Effect of Reinstitution of Good Glycemic Control on Retinal Oxidative Stress and Nitrative Stress in Diabetic Rats
Clinical and experimental studies have shown that reinstitution of good glycemic control (GC) after a period of poor glycemic control (PC) does not produce immediate benefits on the progression of retinopathy, and hyperglycemia is sufficient to initiate the development of diabetic retinopathy. In this study, the effect of reinstitution of GC on hyperglycemia-induced increased oxidative stress and nitrative stress was evaluated in the retina of rats maintained in PC before initiation of GC. In diabetic rats, 2 or 6 months of PC (GHb >11.0%) was followed by 7 months of GC (GHb <5.5%). Reinstitution of GC after 2 months of PC inhibited elevations in retinal lipid peroxides and NO levels by ∼50%, but failed to have any beneficial effects on nitrotyrosine formation. However, reversal of hyperglycemia after 6 months of PC had no significant effect on retinal oxidative stress and NO levels (P < 0.02 vs. normal). In the same rats, inducible nitric oxide synthase expression and nitrotyrosine levels remained elevated by >80% compared with normal rats or rats kept in GC for the duration. This suggests that oxidative and nitrative modifications in retina occur early in the course of development of retinopathy in diabetes. These abnormalities are not easily reversed by reinstitution of GC, and the duration of PC before initiation of GC influences the outcome of the reversal. Characterization of the abnormalities responsible for the resistance of retinopathy to arrest after reinstitution of GC will help identify potential future therapies to inhibit progression of diabetic retinopathy.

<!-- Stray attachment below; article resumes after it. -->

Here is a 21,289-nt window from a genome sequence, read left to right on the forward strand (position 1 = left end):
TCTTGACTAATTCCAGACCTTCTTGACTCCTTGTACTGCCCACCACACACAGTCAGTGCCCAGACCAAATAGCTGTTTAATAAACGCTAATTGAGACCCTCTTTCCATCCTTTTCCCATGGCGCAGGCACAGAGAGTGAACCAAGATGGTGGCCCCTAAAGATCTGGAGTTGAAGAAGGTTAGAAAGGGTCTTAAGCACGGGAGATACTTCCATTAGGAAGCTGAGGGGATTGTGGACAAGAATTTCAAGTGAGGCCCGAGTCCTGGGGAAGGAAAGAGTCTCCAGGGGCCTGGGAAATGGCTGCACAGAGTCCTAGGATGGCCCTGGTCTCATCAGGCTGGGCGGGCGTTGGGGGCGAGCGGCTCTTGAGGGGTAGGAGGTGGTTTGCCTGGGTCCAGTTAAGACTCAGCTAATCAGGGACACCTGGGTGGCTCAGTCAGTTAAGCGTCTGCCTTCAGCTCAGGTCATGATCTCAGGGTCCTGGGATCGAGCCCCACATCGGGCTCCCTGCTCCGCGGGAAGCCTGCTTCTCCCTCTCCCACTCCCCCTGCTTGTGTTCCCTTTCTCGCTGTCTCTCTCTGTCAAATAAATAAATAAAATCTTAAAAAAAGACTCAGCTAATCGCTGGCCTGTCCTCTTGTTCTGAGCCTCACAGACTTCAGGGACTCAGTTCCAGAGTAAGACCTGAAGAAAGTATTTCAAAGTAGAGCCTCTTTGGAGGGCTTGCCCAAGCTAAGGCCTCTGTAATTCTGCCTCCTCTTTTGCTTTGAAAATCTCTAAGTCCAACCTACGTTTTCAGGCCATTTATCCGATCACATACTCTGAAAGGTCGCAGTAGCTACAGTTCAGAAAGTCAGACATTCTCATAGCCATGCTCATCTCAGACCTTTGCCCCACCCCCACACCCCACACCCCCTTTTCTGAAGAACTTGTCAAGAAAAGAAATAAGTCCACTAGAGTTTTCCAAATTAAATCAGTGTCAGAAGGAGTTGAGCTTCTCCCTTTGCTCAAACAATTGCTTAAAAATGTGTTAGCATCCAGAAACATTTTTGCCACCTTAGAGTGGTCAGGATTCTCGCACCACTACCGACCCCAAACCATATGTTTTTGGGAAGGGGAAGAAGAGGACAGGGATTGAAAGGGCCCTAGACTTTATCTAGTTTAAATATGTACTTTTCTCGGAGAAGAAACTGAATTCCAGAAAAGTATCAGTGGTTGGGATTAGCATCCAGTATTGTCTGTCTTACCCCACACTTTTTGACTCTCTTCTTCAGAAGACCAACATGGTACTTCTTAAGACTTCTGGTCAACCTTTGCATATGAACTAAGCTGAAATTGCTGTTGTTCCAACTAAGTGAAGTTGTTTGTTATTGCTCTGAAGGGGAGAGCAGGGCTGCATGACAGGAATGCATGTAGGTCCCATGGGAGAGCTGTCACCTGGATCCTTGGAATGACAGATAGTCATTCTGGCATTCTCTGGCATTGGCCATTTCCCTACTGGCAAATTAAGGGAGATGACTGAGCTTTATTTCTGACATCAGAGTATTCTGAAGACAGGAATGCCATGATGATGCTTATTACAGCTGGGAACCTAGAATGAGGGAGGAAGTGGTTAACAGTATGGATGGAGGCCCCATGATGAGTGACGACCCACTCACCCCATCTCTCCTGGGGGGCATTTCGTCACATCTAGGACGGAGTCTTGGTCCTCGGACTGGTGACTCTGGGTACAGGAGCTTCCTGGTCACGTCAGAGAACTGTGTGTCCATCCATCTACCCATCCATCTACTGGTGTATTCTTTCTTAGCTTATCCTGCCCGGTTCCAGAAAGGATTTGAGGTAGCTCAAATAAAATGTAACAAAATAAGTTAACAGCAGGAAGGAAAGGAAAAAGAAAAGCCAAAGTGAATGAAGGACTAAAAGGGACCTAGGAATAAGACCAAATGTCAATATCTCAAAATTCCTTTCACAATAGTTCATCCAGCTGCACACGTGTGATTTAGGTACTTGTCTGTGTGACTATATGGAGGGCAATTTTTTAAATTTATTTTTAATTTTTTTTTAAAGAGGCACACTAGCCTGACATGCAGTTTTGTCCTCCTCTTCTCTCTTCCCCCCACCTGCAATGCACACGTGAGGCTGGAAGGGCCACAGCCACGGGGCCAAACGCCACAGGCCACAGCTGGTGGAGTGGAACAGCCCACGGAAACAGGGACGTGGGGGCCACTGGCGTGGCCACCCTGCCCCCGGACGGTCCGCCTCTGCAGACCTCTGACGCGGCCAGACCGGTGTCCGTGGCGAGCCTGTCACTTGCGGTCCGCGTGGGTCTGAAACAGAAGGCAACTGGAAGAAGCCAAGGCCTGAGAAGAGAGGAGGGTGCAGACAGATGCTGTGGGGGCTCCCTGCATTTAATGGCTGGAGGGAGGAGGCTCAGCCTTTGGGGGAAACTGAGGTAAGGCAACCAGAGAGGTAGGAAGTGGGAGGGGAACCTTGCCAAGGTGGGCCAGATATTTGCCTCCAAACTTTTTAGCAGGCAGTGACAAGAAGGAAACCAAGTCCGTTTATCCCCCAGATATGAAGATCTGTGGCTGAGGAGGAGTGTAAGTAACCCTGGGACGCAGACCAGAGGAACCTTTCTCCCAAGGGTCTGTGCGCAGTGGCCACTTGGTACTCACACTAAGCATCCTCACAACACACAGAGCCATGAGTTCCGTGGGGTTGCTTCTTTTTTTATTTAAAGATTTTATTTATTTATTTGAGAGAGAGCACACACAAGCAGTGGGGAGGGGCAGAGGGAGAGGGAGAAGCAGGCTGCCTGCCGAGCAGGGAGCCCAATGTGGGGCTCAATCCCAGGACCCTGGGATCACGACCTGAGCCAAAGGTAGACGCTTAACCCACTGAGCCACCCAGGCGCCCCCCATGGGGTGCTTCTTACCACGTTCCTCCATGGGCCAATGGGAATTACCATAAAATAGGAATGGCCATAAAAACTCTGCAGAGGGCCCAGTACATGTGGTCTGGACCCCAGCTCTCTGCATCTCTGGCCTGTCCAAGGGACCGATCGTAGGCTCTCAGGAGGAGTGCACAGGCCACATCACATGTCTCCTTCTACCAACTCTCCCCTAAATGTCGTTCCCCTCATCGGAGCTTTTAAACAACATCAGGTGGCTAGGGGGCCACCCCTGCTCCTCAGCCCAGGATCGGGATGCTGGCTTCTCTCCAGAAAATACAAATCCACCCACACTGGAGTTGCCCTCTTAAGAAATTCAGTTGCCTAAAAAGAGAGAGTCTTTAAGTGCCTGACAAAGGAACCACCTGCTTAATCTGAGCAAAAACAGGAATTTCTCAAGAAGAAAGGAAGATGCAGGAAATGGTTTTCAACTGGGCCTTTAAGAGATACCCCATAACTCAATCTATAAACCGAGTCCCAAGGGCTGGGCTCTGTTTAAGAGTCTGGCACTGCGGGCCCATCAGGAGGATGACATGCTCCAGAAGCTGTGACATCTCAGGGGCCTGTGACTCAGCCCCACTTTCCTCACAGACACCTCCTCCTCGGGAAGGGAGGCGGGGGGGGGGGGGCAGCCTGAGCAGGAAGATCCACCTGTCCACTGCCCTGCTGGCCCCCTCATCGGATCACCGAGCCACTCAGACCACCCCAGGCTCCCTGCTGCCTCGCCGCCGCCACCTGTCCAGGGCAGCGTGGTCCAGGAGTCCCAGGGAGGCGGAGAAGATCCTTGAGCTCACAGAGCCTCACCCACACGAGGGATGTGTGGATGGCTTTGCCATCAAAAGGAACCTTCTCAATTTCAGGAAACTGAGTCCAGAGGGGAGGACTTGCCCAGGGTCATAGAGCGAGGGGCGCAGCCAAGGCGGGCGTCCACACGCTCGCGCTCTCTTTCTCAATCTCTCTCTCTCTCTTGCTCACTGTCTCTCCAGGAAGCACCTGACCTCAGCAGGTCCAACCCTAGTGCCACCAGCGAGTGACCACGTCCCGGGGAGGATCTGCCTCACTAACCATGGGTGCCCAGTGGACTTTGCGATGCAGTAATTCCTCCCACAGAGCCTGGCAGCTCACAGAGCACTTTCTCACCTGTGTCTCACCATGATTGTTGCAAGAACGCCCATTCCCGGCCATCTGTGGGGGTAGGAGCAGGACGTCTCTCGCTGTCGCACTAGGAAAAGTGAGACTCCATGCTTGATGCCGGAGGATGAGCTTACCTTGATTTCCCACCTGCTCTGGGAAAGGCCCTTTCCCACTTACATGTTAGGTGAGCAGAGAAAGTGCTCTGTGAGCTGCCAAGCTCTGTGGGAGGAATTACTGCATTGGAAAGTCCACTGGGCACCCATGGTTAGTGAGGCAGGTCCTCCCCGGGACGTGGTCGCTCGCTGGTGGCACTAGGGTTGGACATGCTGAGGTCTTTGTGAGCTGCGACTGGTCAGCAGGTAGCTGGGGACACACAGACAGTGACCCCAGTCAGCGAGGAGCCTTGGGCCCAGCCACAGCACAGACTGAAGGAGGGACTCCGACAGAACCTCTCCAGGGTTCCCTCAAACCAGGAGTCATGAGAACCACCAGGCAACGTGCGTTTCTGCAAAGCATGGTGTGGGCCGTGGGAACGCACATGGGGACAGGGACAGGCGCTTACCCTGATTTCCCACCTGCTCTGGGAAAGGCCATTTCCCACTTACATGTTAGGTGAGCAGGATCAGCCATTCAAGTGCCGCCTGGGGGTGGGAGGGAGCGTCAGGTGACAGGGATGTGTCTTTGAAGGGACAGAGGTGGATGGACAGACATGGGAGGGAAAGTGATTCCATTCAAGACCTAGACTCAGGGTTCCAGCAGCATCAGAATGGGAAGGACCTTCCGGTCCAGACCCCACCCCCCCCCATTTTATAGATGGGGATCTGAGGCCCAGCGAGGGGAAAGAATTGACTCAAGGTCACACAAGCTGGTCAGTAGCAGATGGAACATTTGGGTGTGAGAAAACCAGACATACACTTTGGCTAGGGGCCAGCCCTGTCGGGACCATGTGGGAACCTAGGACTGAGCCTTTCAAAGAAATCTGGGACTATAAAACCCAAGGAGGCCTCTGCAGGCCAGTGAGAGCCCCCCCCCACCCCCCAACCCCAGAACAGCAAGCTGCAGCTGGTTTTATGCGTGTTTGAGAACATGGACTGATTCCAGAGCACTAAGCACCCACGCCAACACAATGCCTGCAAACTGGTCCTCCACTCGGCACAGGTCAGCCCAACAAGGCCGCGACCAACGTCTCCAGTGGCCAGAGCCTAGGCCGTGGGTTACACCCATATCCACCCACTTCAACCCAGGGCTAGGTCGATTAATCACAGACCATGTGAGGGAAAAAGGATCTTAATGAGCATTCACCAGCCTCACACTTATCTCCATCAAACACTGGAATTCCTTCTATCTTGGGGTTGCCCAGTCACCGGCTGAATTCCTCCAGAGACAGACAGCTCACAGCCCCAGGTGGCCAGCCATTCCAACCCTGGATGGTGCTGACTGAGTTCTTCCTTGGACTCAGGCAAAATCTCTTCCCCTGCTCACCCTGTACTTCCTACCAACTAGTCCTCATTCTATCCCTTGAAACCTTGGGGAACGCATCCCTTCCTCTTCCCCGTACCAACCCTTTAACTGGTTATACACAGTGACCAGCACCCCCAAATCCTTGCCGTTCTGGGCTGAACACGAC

Address correspondence and reprint requests to Renu A. Kowluru, Kresge Eye Institute, Wayne State University, Detroit, MI 48201. E-mail:.
Received for publication 20 August 2002 and accepted in revised form 2 December 2002.
GC, good glycemic control; GSH, reduced glutathione; iNOS, inducible nitric oxide synthase; LPO, lipid peroxide; NO, nitric oxide; PC, poor glycemic control.